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Eduardo Creel

YL: Where in the Yucatan were you born and where did you grow up?

Eduardo: I’m sorry to disappoint you but I’m not a real Yucateco. I was actually born in Manhattan because my parents were living there at the time. My father worked in the U.S. for a couple of years where he had recently married my mother. That’s when I was born. I obviously have no recollection of my time in the U.S. then, since I only spent about eight months there. My parents then moved back to Mexico City which was their hometown and that’s where my family, which consists of both of my parents, two younger sisters and myself, lived for the next 16 years.

At that point my parents made the decision to move to Merida, the decision was based on trying to provide their kids a better environment. Mexico City was not a friendly place. Also, they wanted us to experience living in another city, so that we could make a better decision on where we wanted to live when the choice presented itself. My sisters are now both happily married to Yucatecos and live in Merida and Cancun. Even though I wasn’t born in the Yucatan, I always tell my Yucateco friends that I’m more Yucateco than them. The reason is that I choose to be a Yucateco; they were just born without a choice.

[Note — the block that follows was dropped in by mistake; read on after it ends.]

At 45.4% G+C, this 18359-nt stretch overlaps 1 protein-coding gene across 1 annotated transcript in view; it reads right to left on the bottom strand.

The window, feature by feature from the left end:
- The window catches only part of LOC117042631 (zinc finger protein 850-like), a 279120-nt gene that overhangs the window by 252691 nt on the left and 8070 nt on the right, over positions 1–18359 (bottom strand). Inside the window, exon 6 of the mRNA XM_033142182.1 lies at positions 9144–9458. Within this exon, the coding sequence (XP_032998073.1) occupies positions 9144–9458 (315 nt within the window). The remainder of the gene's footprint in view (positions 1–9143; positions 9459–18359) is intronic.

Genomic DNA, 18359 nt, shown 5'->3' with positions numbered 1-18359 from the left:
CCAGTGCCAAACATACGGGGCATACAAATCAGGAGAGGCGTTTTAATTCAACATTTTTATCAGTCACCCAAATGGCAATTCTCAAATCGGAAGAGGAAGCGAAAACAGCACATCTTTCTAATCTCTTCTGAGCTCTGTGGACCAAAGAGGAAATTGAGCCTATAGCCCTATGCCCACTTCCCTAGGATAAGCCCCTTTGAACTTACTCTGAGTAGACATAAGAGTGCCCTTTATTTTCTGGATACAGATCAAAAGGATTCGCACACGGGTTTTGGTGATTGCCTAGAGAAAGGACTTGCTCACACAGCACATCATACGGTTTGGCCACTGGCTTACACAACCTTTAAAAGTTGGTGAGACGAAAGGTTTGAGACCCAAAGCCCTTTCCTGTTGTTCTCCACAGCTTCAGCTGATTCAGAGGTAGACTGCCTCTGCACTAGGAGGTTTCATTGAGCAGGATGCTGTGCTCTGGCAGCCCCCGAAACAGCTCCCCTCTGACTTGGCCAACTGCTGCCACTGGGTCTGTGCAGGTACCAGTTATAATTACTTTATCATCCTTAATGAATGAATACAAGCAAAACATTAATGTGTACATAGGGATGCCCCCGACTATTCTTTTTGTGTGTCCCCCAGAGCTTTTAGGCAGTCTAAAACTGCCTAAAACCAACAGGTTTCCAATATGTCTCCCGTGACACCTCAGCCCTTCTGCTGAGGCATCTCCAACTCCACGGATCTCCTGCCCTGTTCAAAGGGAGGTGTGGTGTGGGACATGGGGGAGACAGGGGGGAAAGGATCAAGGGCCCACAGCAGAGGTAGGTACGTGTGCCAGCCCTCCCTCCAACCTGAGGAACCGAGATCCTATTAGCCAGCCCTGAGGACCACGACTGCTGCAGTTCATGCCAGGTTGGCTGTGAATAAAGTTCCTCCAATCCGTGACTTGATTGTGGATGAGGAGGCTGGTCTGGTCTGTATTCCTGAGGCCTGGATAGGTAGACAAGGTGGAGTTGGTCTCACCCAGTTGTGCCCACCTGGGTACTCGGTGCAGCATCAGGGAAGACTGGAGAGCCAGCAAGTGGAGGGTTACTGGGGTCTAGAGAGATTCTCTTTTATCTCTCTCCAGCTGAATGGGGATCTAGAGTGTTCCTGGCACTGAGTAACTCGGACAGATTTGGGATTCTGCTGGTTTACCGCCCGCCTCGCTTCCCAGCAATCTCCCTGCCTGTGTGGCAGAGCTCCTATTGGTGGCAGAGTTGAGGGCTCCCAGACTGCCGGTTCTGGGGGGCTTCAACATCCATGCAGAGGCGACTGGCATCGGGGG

YL: Do you have family living in other parts of Mexico or in other countries?

My parents and sisters still live in the Yucatan Peninsula, all of them in Merida except one of my sisters and her husband who live in Cancun. The rest of my family (cousins, uncles, etc) is mostly in Mexico City but I have some relatives in Los Cabos, San Diego (CA) and San Antonio (TX).

YL: Where did you go to school?

Eduardo: I went to school at the Instituto Cumbres both in Mexico City and in Merida. I then went to the Universidad del Mayab in Merida. In between, I spent a year at the Coronado Public Elementary School when I was eight (my aunt was living in Coronado, so my parents sent me to learn English), and then my freshmen year of High School was at a private school in Salisbury, Connecticu.

YL: What are your fondest memories of growing up in the Yucatan?

Eduardo: The fondest memories have are summers in Progreso, without a doubt. I just love the sense of community that comes with having everybody going from house to house, walking on the beach during summer days in Progreso and then hopping in a boat and going for a ride. In the late afternoon, we go to the Futbolitos, where you could play fussball with your friends and enjoy a marquesita. As we got older the futbolitos were replaced by get-togethers at somebody’s house before going out to the bars or clubs on the beach. Also, going fishing very early with some friends.

Other memories, in Merida, would be going to quinceaños, the parties to celebrate a girl turning fifteen. It was very funny to me, coming form Mexico City, to see the chambelanes (male companions who danced with the quinceañera).